Now we’re finally in a position to move forward with a builder and start thinking about the finances, I’ve had to try and get my head around the complicated minefield that is HMRC! As we are converting a building ‘which has not previously been a dwelling’ we are, providing we meet a few requirements, entitled to a reduced rate of VAT at 5% on the majority of the build. All the information can be found on the HMRC website by entering ‘708’ into the search bar. Then within three months of the build’s completion, HMRC will refund VAT paid for a large proportion of the build. Stakes are high to get this right, as if we are charged the wrong rate of VAT by any of the contractors, we will not be entitled to any refund! A mistake which could cost thousands! For anyone reading this for advice on your own barn conversions, I have noted the relevant sections from the document here but you use this information at your own risk and through your own interpretation 🙂

First of all we had to be sure that we qualify for the reduced rate: [SECTION 7.1] It is a building which has never been lived in [7.3] and it is being converted into a ‘Single Household Dwelling’ [14.4]. All seemed straightforward so far!

What qualifies for a reduced rate of VAT on a barn conversion?

‘Any works of repair, maintenance or improvement’ [7.6], including; water, power, heat or access; drainage or security; waste disposal. Essentially, it is anything that makes up the fabric of the build and needs tools to remove it [13.3]. Think permanency.. yes.. changeable.. no. For example, curtain poles are included, but the curtains aren’t. Flooring, such as tiles or laminate..yes.. Other items not included are the erection and dismantling of scaffolding, hire of goods, landscaping and professional services such as architect, designers, engineers etc. It is also anything that is ‘ordinarily’ found in a building like this [13.4][13.8.1] – a list is provided to give more details, but includes things like permanently erected fences, fireplaces and surrounds. Saunas are on there, as are indoor swimming pools. Hadn’t realised these were such commonplace! It states that the list evolves over time as times and preferences change.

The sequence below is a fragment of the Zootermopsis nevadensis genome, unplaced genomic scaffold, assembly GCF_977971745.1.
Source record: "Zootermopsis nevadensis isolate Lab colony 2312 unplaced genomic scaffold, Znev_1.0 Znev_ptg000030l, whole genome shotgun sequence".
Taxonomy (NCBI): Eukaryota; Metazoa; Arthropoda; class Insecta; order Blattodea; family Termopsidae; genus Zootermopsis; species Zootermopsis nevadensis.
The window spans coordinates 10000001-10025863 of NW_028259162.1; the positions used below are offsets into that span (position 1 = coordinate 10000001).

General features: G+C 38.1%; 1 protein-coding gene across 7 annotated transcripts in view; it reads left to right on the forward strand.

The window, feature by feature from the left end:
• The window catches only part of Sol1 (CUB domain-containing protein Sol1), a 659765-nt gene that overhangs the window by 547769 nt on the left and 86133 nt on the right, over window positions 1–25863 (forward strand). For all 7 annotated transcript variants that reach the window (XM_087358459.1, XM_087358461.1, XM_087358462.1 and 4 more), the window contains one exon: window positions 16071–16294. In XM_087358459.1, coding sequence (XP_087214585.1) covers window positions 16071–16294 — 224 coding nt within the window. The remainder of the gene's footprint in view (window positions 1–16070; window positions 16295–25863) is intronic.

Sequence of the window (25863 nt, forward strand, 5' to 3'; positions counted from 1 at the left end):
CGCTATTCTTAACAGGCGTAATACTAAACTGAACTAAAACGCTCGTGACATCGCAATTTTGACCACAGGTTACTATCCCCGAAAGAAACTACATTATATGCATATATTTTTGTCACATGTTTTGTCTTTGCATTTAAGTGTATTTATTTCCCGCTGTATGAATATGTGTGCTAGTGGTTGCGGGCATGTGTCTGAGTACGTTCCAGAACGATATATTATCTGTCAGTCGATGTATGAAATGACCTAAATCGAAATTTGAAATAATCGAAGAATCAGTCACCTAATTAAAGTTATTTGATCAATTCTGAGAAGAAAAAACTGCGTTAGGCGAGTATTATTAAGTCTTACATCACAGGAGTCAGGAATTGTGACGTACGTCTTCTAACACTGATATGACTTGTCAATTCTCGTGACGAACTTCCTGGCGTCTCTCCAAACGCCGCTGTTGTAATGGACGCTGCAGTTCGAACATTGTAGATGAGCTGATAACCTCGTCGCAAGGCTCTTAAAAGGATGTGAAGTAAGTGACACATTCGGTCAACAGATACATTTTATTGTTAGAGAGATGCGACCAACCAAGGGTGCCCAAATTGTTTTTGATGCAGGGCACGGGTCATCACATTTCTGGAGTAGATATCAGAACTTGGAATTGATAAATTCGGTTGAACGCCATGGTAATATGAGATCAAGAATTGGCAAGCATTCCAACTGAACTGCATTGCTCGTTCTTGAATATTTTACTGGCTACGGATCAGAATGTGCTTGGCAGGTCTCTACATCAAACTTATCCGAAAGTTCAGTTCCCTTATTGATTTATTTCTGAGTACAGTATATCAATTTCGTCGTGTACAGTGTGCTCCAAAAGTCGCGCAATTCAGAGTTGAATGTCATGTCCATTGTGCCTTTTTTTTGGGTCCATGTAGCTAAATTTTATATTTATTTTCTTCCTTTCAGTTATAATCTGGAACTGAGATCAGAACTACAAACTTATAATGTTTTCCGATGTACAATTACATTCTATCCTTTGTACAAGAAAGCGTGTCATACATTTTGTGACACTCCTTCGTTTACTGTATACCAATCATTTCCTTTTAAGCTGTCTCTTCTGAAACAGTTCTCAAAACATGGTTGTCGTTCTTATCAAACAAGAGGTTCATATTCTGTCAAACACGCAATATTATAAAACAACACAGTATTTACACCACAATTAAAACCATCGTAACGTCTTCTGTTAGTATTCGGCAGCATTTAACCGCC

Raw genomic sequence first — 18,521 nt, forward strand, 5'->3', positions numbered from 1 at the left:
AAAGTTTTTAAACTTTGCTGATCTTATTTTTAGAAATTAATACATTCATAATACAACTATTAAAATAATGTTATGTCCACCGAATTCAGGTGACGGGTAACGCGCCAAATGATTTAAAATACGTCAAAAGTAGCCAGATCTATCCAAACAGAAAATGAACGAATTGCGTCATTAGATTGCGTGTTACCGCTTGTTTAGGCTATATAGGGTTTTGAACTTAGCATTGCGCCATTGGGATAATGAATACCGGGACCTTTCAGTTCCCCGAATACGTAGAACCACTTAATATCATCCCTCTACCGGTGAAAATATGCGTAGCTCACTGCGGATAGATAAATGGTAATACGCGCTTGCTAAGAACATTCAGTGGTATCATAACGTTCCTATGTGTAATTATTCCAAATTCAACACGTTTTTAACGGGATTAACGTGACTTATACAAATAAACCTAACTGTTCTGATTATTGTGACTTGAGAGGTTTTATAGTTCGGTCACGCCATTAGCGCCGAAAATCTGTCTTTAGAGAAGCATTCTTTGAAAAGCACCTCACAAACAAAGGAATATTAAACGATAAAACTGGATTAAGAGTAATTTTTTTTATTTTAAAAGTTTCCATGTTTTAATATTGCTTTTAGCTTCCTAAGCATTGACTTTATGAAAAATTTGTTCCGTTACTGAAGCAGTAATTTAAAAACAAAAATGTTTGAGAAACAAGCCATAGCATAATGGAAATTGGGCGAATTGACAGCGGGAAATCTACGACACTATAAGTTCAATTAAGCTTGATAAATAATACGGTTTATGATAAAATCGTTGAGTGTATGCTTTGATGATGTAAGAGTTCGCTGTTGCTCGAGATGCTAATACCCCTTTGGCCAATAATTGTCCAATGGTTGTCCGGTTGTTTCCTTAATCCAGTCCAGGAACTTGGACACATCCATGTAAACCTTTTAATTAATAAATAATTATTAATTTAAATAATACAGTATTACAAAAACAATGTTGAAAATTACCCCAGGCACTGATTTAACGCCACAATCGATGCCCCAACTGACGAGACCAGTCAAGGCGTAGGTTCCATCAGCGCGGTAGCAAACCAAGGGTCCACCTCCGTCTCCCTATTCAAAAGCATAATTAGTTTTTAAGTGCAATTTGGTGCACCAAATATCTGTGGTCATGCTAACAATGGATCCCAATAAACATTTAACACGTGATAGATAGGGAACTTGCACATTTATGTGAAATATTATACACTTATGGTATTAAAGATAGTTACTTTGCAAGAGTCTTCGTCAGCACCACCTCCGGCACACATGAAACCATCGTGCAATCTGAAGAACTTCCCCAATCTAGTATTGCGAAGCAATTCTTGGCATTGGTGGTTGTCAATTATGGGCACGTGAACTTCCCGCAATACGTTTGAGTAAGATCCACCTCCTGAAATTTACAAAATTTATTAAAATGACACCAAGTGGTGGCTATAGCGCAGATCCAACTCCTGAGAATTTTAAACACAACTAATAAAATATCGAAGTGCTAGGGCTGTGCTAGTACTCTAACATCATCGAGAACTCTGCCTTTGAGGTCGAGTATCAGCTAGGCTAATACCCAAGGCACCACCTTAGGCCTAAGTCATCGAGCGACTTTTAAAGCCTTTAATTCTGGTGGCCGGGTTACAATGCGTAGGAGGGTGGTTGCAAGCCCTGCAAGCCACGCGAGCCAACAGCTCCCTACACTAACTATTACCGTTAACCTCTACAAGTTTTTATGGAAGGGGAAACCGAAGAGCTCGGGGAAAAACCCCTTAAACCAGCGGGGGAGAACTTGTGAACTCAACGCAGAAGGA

As we are hiring a Main Contractor to complete the build, he will be able to charge reduced rate for labour and goods for all qualifying elements and Building Materials (as discussed above) [11.2] All elements which do not qualify for the reduced rate, such as fitted furniture [13.5] (Kitchens do not fall into this category as they qualify for reduced rate) must be charged at the standard rate of VAT, which is currently 20%. Other items which are not classed as ‘Building Materials’ and so must be charged at standard rate are; electric and gas appliances [13.6] (unless they are to heat space or water – AGAs or similar do not count as their heating of a space is ‘incidental’ and therefore not deigned to heat space). Then any other materials we buy ourselves, even if they qualify for the reduced rate, will have to be charged standard rate of VAT which will then be refunded at the conclusion of the build. Provided we keep all the receipts and they are all in our name! All of these have to be recorded on the form 431C which can also be found on the HMRC website.